You can’t be in a rush with Indriðason’s Nordic Noir. If you’ve read his Erlandur books, sliding into this book featuring Konrad will feel like a warm bubble bath, comforting and familiar.
A group of German tourists and their guide find a hand sticking out of one of the glaciers that is melting thanks to climate change. The authorities are called, and the dead, frozen man is identified as a man who went missing long ago, with foul play suspected at that time, since his car was not found at the glacier, but in another location. Konrad was the original detective on the case, and the dead man’s business partner Hjaltalín was arrested based on a coerced confession.
Konrad has since retired. He had taken leave from the job to care for his wife who was dying of cancer, and after she died, he simply made retirement official. He doesn’t do a whole lot with his days, and the best times he has are when his son and grandkids come to visit.
Marta is in charge of the new case revolving around the dead man, and she asks Konrad to come in and consult on it. He reluctantly does, but as the investigation picks up, he finds not having a badge means people can just slam a door in his face and not answer questions they would have were he still on the force.
Then, a woman shows up at his door, asking him to look into the case of her brother, who was killed in what looked to be a hit and run. Were they connected? Konrad thinks so, even if few others do. He doggedly continues his public/private investigation, stirring up hornets’ nests and finding witnesses who can remember what was happening around the time the man went missing.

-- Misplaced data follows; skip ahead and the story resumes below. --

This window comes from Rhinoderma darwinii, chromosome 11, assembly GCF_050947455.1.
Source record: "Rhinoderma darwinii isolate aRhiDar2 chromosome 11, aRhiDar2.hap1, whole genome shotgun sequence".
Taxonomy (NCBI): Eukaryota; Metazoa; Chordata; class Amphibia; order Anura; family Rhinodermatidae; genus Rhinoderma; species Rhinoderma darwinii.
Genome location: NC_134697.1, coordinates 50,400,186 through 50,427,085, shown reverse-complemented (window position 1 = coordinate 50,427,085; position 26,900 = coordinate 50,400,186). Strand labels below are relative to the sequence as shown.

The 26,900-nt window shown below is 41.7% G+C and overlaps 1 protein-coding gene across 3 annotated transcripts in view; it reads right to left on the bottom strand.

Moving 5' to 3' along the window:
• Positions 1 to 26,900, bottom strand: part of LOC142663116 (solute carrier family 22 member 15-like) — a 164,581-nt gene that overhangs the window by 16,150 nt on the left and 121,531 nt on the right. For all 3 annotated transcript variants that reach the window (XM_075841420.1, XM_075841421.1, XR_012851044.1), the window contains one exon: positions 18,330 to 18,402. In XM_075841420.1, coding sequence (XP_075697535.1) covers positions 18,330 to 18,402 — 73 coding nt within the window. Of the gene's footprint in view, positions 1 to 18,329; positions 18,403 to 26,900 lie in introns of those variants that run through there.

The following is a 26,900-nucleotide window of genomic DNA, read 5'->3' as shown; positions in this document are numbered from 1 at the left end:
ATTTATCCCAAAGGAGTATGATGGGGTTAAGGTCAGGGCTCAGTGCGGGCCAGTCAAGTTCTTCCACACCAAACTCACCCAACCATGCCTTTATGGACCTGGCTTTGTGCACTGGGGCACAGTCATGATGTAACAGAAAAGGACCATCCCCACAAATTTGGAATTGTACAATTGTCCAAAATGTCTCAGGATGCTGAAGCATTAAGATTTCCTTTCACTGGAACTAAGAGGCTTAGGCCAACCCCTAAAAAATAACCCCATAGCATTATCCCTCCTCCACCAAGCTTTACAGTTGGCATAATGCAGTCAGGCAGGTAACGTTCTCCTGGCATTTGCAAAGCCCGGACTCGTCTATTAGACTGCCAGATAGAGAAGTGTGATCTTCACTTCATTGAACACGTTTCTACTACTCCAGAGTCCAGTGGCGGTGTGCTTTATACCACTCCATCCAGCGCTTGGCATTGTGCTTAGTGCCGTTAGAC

Meanwhile, Hjaltalín is back in prison, protesting his innocence, and wants Konrad to come see him. Konrad does, but is very cold toward him. Hjaltalín begs him to continue the investigation, to absolve him of a crime he didn’t commit. Hjaltalín has cancer and is dying, you see, and even though the two of them don’t care for one another, Hjaltalín believes Konrad to be a honest man and good cop.
People looking for nonstop action as the middle carries on into the final act will be disappointed. Most police work is not gunfights and car chases. It’s following the clues where they lead and evaluating evidence and suspects. That’s what Konrad does.
In the end, not only do we see the resolution of the crime, if there is one, and settling some of Konrad’s personal debts to his own soul.
Take a walk in the glacier field, and pick up this first book in what will hopefully be a long series.
Five out of five stars.
Thanks to St Martin’s Press and NetGalley for the reading copy.